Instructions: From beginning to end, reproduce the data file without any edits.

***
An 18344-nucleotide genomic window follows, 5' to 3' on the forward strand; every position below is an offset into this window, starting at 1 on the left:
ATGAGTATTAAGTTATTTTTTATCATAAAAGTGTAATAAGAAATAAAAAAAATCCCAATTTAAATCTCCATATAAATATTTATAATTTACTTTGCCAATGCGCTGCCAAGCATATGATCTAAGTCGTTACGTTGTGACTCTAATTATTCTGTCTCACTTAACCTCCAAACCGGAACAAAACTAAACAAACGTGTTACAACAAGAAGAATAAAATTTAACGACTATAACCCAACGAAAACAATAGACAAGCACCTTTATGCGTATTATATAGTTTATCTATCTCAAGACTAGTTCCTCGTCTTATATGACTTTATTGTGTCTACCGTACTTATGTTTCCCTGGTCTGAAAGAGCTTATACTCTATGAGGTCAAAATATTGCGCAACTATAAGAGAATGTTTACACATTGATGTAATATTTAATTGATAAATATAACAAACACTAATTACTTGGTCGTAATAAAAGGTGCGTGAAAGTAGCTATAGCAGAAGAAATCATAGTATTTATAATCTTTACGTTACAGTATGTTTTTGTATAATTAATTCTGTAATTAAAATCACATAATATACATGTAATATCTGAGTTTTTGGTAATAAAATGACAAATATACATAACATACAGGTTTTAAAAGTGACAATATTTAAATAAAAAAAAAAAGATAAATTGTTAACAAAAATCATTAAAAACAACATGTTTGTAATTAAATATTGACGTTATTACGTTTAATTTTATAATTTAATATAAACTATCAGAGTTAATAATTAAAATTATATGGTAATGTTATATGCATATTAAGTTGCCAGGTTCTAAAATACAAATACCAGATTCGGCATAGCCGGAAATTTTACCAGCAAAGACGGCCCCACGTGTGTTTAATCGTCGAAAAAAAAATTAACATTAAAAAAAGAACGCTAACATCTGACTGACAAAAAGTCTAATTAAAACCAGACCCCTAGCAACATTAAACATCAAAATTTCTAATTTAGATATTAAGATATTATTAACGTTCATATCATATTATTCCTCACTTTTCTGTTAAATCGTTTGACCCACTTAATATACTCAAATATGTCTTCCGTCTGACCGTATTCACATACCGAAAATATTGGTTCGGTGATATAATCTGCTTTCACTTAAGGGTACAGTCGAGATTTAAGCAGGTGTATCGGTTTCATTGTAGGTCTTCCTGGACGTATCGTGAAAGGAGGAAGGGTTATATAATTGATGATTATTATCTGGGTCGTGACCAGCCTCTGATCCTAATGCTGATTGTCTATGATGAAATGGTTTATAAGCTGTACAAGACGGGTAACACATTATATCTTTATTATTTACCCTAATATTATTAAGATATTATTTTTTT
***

An 18344-nucleotide genomic window follows, 5' to 3' on the forward strand; every position below is an offset into this window, starting at 1 on the left:
ATGAGTATTAAGTTATTTTTTATCATAAAAGTGTAATAAGAAATAAAAAAAATCCCAATTTAAATCTCCATATAAATATTTATAATTTACTTTGCCAATGCGCTGCCAAGCATATGATCTAAGTCGTTACGTTGTGACTCTAATTATTCTGTCTCACTTAACCTCCAAACCGGAACAAAACTAAACAAACGTGTTACAACAAGAAGAATAAAATTTAACGACTATAACCCAACGAAAACAATAGACAAGCACCTTTATGCGTATTATATAGTTTATCTATCTCAAGACTAGTTCCTCGTCTTATATGACTTTATTGTGTCTACCGTACTTATGTTTCCCTGGTCTGAAAGAGCTTATACTCTATGAGGTCAAAATATTGCGCAACTATAAGAGAATGTTTACACATTGATGTAATATTTAATTGATAAATATAACAAACACTAATTACTTGGTCGTAATAAAAGGTGCGTGAAAGTAGCTATAGCAGAAGAAATCATAGTATTTATAATCTTTACGTTACAGTATGTTTTTGTATAATTAATTCTGTAATTAAAATCACATAATATACATGTAATATCTGAGTTTTTGGTAATAAAATGACAAATATACATAACATACAGGTTTTAAAAGTGACAATATTTAAATAAAAAAAAAAAGATAAATTGTTAACAAAAATCATTAAAAACAACATGTTTGTAATTAAATATTGACGTTATTACGTTTAATTTTATAATTTAATATAAACTATCAGAGTTAATAATTAAAATTATATGGTAATGTTATATGCATATTAAGTTGCCAGGTTCTAAAATACAAATACCAGATTCGGCATAGCCGGAAATTTTACCAGCAAAGACGGCCCCACGTGTGTTTAATCGTCGAAAAAAAAATTAACATTAAAAAAAGAACGCTAACATCTGACTGACAAAAAGTCTAATTAAAACCAGACCCCTAGCAACATTAAACATCAAAATTTCTAATTTAGATATTAAGATATTATTAACGTTCATATCATATTATTCCTCACTTTTCTGTTAAATCGTTTGACCCACTTAATATACTCAAATATGTCTTCCGTCTGACCGTATTCACATACCGAAAATATTGGTTCGGTGATATAATCTGCTTTCACTTAAGGGTACAGTCGAGATTTAAGCAGGTGTATCGGTTTCATTGTAGGTCTTCCTGGACGTATCGTGAAAGGAGGAAGGGTTATATAATTGATGATTATTATCTGGGTCGTGACCAGCCTCTGATCCTAATGCTGATTGTCTATGATGAAATGGTTTATAAGCTGTACAAGACGGGTAACACATTATATCTTTATTATTTACCCTAATATTATTAAGATATTATTTTTTT